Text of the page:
I have a mulberry story.

    A good friend had a huge black mulberry at his back door. He complained that the kids trod them into the house and the birds craped them everywhere. As a surprise present I went to a nursery and got him a White Mulberry. I told him about it and he was delighted. He planted it next to his other mulberry (Which he hoped he could talk the kids into chopping down once he had a satisfactory substitute).
    The white mulberry grew gangbusters and in a few years fruited
    Yes you know
    Black
    He has never forgiven me. The kids and the trees are now huge. The mess at fruiting time is amazing.
     
  14. TropicalRose

    TropicalRose Junior Member

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    Floot I was told you can't grow white mulberries this far north (lecturer at TAFE Horticulture course) and a few books. Well there you go. I was also told they taste heavenly so I might have to source some seedlings now.

    Richard from Maui, is it tropical where you live & how do you grow willows if it is? I thought they were only a cold climate tree.
    Golleey, just look how much you can learn from this sort of forum. :lol:
     
  15. ho-hum

    ho-hum New Member

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    Rose,

    A few of properties in Katherine have the white mulberry.

    Also.. I have seen photos of willow trials at the CSIRO farm in Katherine dating back to the 50s. They were a real success, so much of a success they were concerned about it being a weed. Some of them reached over 20' in one year [I think from seed].

    When I get back to Katherine I will grab a few cuttings and get you one.

    Cheers

    floot
     
  16. Tezza

    Tezza Junior Member

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    hey frosty If you keep this up ill need to visit for a month i got some black mullberries,I grew mine from cuttings...I get great fruit these days and have enough leaves to feed my silk worms...I also have weeping willows if you want cuttings for rooting juice..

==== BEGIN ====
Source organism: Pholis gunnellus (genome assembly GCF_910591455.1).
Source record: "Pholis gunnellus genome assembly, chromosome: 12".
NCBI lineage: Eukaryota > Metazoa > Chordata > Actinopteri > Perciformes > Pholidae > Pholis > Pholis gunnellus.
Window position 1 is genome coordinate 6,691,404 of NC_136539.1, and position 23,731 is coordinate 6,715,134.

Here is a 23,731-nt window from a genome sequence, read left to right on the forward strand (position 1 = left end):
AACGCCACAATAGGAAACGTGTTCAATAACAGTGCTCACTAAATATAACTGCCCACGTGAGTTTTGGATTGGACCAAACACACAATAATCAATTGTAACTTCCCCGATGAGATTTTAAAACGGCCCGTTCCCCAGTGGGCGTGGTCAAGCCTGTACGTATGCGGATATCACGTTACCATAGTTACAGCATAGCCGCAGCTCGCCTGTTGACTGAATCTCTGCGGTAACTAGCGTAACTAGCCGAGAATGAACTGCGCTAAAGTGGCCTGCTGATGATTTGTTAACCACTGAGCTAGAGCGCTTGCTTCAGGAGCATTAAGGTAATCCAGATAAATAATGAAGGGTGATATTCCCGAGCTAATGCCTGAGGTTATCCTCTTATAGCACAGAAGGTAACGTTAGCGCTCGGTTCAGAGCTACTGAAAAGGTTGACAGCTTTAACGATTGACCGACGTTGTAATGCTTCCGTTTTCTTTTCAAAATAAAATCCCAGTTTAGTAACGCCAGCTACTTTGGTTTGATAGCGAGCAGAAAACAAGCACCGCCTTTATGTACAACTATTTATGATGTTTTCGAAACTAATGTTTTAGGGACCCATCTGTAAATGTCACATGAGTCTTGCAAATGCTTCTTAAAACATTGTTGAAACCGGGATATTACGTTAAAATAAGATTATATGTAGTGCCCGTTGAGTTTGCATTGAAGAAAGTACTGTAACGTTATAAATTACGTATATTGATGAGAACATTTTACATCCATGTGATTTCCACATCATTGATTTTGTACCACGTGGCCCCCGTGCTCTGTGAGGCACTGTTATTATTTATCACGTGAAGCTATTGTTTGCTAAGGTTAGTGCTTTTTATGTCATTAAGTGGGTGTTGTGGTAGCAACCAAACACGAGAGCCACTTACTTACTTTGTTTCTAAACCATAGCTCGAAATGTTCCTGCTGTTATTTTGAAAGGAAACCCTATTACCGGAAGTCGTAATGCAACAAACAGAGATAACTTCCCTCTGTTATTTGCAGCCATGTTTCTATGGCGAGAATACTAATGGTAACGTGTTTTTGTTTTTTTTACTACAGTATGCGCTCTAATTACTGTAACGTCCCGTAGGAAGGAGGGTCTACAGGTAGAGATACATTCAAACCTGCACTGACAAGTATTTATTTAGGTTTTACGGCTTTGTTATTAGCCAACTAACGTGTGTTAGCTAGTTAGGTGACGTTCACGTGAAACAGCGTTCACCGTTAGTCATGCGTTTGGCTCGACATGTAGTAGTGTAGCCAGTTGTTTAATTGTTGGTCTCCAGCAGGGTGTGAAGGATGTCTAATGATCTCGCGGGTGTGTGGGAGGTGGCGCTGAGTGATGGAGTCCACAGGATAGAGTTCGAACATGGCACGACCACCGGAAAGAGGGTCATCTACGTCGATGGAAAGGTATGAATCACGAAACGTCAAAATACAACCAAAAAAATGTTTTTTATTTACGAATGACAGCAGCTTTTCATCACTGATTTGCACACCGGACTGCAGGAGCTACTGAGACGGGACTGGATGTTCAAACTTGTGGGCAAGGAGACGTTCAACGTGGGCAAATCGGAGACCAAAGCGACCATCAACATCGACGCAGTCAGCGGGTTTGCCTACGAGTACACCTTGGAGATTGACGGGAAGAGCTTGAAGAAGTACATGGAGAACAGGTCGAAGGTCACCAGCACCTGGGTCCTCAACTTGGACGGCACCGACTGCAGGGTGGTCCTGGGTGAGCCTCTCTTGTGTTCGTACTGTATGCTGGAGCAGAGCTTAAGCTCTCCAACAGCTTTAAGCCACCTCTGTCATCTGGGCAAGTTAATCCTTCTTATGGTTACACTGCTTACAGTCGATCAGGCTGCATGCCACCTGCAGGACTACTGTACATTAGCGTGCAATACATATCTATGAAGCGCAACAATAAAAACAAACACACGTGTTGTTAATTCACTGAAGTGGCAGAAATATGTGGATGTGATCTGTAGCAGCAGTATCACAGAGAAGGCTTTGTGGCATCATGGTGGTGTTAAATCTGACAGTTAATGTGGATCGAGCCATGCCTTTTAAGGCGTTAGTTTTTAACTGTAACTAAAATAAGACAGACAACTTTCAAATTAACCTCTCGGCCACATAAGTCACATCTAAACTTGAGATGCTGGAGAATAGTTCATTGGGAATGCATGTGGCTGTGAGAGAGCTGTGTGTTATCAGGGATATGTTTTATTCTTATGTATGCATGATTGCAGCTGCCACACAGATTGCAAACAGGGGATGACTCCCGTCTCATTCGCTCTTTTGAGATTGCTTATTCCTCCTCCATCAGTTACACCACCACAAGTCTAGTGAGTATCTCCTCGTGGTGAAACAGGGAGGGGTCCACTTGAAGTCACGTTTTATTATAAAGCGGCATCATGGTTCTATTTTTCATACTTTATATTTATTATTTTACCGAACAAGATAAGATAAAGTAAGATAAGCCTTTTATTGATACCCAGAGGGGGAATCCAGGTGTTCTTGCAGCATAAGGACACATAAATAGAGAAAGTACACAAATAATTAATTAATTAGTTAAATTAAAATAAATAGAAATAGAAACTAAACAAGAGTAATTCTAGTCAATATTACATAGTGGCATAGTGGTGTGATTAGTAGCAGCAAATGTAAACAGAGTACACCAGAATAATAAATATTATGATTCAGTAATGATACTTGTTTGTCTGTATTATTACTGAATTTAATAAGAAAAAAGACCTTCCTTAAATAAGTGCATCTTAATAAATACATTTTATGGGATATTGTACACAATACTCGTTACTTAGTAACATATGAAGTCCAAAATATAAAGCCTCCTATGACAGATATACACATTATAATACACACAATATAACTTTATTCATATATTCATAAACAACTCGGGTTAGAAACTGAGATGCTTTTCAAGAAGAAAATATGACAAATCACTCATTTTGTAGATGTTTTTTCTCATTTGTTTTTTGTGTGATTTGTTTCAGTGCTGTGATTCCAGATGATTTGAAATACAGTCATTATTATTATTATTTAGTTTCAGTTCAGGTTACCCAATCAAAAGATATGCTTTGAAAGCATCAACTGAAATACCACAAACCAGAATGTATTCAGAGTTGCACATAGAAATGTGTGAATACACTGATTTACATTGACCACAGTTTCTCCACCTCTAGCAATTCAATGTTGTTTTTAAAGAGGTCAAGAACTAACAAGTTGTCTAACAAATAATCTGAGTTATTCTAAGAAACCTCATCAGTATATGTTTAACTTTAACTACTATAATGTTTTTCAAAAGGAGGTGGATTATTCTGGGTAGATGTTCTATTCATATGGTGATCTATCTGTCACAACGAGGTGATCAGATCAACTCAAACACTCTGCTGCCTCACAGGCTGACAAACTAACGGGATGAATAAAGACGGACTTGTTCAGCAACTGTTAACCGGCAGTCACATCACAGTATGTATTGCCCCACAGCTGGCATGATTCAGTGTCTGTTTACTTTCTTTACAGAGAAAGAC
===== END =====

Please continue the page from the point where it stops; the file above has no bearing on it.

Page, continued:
Tezza
     
  17. frosty

    frosty Junior Member

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    Hi richard, pulse and tezza ( I am not worrying about white mulberries black are too difficult for me :lol: )

    i would be happy with 50 % but 0% of the ones we stuck in soil grew :lol: and at first it looked like about 50% with the ones in water getting leaves

    pulse maybe it is too much water but then when only the ones in water are getting leaves who nows :?


    the cuttings are all from wood about 1 year old ........ the tree is in a mesh enclosure so we hav to prune it heavily every year or it escapes !

    I think I will try some cuttings of older wood from the neighbour's tree

    no willows with 100kms or so :lol: too dry and hot up here

    but tezza I would appreciate some cuttings to soak thank you

    we didnt soak the ones we planted so will try that too

    will also try talking to them :lol:

    although I do think the ducks have been saying a fair bit to them about what tasty looking leaves they have if only they could reach them :lol: :lol:

    thanks everyone

    frosty
     
  18. TropicalRose

    TropicalRose Junior Member

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    Thanks floot I would really appreciate that. Isn't it lovely having another 'local'.
    I have a black mulberry already that was grown from a cutting and bought at a market but its still in the pot. I'm even going to try broccoli this year as I believe it grows better at Adelaide River than Darwin area.
    I have heard before that willows make good hormone rooting liquid and great charcoal for art. Best kept away from waterways though I think.
    Cheers
     
  19. Richard on Maui

    Richard on Maui Junior Member

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    Maui is sort of subtropical in my opinion. Haven't seen willows here, but I'm sure they would love it here. (I've done the willow water root hormone thing in northern nsw and se qld).
     
  20. ho-hum

    ho-hum New Member

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    Rose,

    My father-in-law was a victorian market gardener.. melbourne and then mildura. He spent his life on the land mostly as a horticulturist.

    He always maintained that the finest vegetables he ever grew was at Adelaide River during WW2. He was stationed at Katherine, Darwin and Adelaide River [also spent time in the Solomons].

    Broccoli grows fine. I have never had an issue with it. Play around with varieties too, makes a huge difference. I have picked cabbages and cauliflower in Katherine in November.... :D

    floot